The Kinks frontman Sir Ray Davies is writing a new musical about siblings.
Sir Ray, lead singer and songwriter for the band, gave little away about his new project after he was knighted by the Prince of Wales at Buckingham Palace.
"It's about siblings," he told the Press Association. "I can't tell you too much about that."
The 72-year-old said it was "partially" inspired by the famously rocky relationship with his brother Dave, who once described a pattern of "jealousy, hatred and envy" between the pair before The Kinks disbanded in 1996.
The pair recently reunited in Islington's Assembly Hall in London for the first time in almost 20 years, where they sang You Really Got Me.
Sir Ray said about the sibling reunion: "It lasted three minutes and it went very well and I said goodbye and went home."
The musical will not be the first time Sir Ray has stepped into the world of theatre.
His musical Come Dancing won the Mobius Award for best Off-West End production in 2009 and Sunny Afternoon won four Olivier Awards.
The Kinks were formed in 1963 and became one of the era's most popular bands, with Sir Ray penning classics such as Waterloo Sunset and Sunny Afternoon.
The band's influence on acts such as Oasis and Blur earned Sir Ray the nickname Godfather of Britpop.
However, he said that receiving the knighthood had made him re-evaluate his life's work.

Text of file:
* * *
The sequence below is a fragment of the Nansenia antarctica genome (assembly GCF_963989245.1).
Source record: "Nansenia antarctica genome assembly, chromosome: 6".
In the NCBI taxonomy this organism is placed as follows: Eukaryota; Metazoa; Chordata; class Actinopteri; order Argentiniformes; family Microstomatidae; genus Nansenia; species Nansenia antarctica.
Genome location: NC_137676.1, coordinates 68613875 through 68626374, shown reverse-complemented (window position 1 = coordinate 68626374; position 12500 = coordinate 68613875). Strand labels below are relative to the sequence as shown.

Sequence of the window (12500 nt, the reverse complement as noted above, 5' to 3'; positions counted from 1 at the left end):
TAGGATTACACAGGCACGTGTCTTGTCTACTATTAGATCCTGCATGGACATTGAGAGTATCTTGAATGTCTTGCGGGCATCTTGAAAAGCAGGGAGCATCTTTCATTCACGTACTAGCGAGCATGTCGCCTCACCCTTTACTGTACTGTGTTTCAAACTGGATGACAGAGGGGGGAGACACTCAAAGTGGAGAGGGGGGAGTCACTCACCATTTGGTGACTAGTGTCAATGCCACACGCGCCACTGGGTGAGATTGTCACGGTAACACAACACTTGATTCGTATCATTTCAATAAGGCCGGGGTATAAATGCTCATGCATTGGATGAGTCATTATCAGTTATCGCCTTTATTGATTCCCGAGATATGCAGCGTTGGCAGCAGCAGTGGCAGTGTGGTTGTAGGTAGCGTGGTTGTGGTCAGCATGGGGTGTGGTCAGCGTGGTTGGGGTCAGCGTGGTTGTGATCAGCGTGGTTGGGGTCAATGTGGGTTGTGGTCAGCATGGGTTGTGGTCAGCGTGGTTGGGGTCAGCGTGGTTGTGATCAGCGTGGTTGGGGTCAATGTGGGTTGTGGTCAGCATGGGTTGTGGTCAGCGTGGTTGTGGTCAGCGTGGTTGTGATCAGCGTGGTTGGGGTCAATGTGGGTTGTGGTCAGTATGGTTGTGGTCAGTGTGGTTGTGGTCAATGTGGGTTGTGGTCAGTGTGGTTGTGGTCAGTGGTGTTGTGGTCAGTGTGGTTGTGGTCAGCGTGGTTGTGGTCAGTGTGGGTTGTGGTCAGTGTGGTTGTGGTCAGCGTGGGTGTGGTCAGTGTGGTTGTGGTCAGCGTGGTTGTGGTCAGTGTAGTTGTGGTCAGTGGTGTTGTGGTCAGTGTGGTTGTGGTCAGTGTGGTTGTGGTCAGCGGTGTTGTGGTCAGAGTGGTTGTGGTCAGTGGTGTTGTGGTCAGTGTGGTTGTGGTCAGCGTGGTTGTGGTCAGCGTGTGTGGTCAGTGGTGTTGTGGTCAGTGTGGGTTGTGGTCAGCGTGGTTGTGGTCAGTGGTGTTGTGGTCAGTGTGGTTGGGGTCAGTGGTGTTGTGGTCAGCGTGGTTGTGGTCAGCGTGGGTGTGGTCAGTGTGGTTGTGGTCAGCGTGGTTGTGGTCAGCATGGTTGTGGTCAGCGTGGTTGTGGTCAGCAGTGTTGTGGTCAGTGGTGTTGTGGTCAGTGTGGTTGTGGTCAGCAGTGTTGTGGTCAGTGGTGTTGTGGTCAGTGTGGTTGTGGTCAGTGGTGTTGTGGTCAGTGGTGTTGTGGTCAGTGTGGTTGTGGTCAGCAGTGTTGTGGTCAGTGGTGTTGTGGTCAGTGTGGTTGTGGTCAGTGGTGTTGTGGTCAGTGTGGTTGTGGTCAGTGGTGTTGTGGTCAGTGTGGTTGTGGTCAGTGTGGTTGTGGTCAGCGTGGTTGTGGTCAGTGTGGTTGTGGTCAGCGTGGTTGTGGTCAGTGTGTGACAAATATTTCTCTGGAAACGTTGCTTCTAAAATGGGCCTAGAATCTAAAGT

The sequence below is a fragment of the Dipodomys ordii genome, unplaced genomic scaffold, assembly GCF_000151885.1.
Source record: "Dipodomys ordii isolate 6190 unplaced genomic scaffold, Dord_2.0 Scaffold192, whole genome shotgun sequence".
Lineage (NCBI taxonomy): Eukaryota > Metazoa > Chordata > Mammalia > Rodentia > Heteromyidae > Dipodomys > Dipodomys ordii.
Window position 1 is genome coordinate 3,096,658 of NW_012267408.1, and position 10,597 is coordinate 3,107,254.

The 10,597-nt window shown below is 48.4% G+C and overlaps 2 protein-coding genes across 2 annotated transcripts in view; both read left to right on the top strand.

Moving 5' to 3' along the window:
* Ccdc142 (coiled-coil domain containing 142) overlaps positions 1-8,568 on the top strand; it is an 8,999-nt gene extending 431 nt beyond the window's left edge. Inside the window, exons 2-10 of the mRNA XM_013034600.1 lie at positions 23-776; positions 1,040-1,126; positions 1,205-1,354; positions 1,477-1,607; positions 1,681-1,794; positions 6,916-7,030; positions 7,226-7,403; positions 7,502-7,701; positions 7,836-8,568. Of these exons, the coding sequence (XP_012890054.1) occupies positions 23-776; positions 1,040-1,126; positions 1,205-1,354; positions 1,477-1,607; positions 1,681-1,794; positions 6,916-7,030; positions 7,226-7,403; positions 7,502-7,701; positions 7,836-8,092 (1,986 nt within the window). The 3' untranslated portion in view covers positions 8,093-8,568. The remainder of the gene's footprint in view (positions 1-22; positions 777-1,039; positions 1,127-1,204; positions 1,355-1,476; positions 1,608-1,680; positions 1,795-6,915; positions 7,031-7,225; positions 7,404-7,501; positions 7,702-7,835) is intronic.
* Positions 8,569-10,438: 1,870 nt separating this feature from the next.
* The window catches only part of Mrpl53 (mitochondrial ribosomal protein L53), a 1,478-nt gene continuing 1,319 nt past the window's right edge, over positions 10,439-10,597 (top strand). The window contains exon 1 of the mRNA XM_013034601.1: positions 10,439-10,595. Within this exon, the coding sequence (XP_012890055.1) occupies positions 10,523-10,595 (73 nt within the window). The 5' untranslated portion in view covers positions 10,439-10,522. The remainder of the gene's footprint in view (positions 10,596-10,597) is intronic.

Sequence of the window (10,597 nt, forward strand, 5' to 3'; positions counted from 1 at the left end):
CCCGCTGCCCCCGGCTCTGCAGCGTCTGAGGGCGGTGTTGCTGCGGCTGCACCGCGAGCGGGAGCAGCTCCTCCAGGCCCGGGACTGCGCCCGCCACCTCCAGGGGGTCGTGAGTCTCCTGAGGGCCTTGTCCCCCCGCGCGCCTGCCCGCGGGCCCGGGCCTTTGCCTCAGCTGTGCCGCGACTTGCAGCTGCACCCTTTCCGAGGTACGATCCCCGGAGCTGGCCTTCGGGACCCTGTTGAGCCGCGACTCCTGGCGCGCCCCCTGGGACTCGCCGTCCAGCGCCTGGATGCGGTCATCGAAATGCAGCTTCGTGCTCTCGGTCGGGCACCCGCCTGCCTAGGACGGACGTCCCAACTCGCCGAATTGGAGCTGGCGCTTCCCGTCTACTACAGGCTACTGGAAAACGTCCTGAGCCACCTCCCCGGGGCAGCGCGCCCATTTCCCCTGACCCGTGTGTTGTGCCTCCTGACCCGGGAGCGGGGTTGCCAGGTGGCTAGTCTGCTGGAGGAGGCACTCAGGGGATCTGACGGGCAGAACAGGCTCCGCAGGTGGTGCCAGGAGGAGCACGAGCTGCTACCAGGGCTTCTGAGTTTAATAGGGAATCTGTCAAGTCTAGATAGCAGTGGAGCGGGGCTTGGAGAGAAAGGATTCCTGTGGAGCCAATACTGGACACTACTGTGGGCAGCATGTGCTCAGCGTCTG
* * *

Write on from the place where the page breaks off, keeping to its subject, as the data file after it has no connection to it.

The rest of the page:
"I don't think of myself as a musician, strangely enough," he said.
"I'm a creative person. If I had a card, it would say Sir Raymond Davies, creative person.
"When I started the gig when we had our first hit You Really Got Me, I just wanted to make enough money to go and live in Spain for the rest of my life and paint pictures, and one thing led to another and I ended up here."
Sir Ray, born in Muswell Hill, north London, said he was accepting the award for his family.
He said: "I hope it inspires people to do the work. I kept on working, regardless. I was speaking to Don McCullin and we kept on doing it."
He said he found the ceremony "moving", particularly the classical music that played as Charles handed out the honours.
"It's quite moving with the music and the theatrics. I listen to this kind of music often," he said.